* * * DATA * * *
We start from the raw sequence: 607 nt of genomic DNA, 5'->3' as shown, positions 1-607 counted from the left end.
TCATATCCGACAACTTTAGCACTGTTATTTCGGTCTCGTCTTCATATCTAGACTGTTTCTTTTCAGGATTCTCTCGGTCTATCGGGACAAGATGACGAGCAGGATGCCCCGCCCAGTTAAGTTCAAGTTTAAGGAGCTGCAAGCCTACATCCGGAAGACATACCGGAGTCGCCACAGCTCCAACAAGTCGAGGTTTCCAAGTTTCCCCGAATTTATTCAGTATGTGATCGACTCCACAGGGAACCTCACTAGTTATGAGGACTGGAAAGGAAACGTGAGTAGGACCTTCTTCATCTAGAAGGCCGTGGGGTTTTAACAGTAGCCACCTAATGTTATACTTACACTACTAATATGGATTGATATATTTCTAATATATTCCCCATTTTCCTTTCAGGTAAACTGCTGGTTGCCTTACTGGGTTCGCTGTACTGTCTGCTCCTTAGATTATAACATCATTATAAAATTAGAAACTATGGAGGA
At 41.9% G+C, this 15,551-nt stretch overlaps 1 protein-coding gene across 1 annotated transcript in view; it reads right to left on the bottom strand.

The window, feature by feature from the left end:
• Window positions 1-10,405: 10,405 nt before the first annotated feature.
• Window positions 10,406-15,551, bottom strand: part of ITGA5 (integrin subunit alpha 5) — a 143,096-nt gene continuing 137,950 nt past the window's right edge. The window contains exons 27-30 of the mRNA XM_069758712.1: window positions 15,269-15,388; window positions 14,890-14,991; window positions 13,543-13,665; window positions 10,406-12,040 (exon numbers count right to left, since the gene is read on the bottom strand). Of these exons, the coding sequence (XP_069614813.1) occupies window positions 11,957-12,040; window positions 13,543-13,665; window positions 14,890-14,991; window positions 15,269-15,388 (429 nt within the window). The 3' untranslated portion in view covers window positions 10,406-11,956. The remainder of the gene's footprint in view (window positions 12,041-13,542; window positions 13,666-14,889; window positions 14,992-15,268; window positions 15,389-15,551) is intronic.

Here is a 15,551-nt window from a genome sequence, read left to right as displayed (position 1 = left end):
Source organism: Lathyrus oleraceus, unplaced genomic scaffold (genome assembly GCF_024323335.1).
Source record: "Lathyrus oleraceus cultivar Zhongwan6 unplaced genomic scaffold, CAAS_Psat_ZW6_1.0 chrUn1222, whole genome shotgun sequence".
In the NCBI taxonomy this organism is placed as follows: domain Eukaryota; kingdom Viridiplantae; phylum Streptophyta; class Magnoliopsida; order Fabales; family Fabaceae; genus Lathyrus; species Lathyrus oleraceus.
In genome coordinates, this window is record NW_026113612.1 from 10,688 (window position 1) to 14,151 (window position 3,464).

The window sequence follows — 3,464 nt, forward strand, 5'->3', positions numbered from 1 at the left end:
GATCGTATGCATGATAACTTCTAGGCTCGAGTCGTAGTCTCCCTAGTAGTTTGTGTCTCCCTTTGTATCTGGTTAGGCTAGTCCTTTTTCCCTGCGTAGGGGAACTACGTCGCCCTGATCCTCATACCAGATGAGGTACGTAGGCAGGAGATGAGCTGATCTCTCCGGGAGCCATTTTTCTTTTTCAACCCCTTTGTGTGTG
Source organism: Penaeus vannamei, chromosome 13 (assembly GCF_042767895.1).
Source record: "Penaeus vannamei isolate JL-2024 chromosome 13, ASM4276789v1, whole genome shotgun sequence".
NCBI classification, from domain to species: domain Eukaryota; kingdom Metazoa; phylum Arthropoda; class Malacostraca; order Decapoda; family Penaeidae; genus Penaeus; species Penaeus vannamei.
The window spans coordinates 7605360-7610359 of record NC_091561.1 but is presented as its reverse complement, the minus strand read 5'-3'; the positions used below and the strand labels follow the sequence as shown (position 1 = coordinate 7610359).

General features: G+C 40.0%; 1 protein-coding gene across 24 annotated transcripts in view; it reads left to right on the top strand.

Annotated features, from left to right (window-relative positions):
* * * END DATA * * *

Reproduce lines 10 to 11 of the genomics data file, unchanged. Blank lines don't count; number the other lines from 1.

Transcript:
In the NCBI taxonomy this organism is placed as follows: domain Eukaryota; kingdom Viridiplantae; phylum Streptophyta; class Magnoliopsida; order Fabales; family Fabaceae; genus Lathyrus; species Lathyrus oleraceus.
In genome coordinates, this window is record NW_026113612.1 from 10,688 (window position 1) to 14,151 (window position 3,464).